Chelsea Barracks developer apologises to Prince Charles
Prince Charles has received an apology from the group which was planning to develop London's Chelsea Barracks.
The £1bn project was the subject of a legal battle after the prince objected to plans, which were then dropped.
Developer CPC's founder Christian Candy apologised for having involved the prince in the dispute.
On Friday, Qatari Diar, which owns the site where the apartment complex was planned, reached a settlement with the developer CPC Group.
In a joint statement with Qatari Diar, Mr Candy apologised to Prince Charles "for any offence caused by the decision to commence litigation against Qatari Diar and the allegations made by CPC during the course of the proceedings".
The Qatari group, which is linked to the Qatari Royal family, withdrew Lord Rogers' modernist vision for the 12.8-acre site in June 2009.
He had drawn plans for a complex of 600 luxury apartments.
In May, the CPC Group took the case to the High Court claiming the £68m value of the deal after Qatari Diar withdrew.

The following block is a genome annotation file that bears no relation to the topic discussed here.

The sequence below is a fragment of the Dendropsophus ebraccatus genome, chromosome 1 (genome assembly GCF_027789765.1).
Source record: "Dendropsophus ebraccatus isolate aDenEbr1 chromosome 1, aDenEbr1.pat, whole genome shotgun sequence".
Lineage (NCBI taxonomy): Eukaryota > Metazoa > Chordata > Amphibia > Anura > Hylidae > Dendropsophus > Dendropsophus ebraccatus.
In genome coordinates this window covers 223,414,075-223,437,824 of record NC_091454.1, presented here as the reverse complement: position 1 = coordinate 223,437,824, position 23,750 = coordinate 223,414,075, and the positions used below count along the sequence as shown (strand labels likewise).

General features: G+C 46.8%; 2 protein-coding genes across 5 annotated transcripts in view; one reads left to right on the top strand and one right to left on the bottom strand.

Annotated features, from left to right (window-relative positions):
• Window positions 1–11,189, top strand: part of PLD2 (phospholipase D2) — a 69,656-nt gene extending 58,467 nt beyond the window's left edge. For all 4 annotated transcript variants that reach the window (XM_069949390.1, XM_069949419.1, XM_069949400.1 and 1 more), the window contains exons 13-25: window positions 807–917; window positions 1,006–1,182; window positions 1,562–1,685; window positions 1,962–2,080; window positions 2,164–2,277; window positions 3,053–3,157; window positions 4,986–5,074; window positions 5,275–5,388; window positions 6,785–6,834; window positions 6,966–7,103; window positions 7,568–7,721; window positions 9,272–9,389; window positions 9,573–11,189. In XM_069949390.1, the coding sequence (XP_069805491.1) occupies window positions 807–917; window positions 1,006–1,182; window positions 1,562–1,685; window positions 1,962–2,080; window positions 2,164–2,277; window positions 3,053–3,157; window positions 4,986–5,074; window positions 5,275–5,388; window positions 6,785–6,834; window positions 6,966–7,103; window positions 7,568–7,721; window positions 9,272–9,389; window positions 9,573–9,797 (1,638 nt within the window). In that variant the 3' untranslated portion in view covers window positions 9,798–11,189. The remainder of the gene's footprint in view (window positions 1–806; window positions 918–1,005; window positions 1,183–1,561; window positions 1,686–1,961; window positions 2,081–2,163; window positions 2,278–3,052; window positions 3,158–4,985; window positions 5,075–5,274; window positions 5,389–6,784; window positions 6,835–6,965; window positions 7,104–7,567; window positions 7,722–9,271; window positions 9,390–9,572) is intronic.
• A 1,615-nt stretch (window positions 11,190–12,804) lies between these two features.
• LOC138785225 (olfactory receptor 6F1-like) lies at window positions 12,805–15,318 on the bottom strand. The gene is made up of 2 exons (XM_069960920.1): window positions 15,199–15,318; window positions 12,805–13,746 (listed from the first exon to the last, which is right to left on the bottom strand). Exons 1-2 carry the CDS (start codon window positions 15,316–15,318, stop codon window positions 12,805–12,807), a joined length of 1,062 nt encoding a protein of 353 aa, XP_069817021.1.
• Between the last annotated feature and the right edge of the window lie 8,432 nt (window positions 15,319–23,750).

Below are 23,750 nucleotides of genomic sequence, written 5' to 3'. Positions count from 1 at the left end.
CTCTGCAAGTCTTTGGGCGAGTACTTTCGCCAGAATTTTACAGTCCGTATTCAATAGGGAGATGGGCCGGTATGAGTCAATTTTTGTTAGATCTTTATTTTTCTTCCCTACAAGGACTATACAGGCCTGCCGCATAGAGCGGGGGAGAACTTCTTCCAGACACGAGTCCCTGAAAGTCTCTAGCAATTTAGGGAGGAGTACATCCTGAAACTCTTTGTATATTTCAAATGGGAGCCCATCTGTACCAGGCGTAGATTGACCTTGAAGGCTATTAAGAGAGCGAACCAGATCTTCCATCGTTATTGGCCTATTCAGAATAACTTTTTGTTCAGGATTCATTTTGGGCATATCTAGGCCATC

The High Court refused to award CPC Group £68m but said it would consider a claim for damages or loss of earnings.
The court also branded Prince Charles' intervention in the deal as "unwelcome".
The prince had criticised the "brutalist" contemporary design of CPC's plans.
Clarence House has not issued a response to CPC and Qatari Diar's joint statement.
The statement added: "CPC Group and Qatari Diar are pleased to announce that they have agreed a settlement of the dispute between them arising from the proposed development of the former Chelsea Barracks site.
"As a result, the litigation between them has been discontinued."
The terms of the settlement were confidential.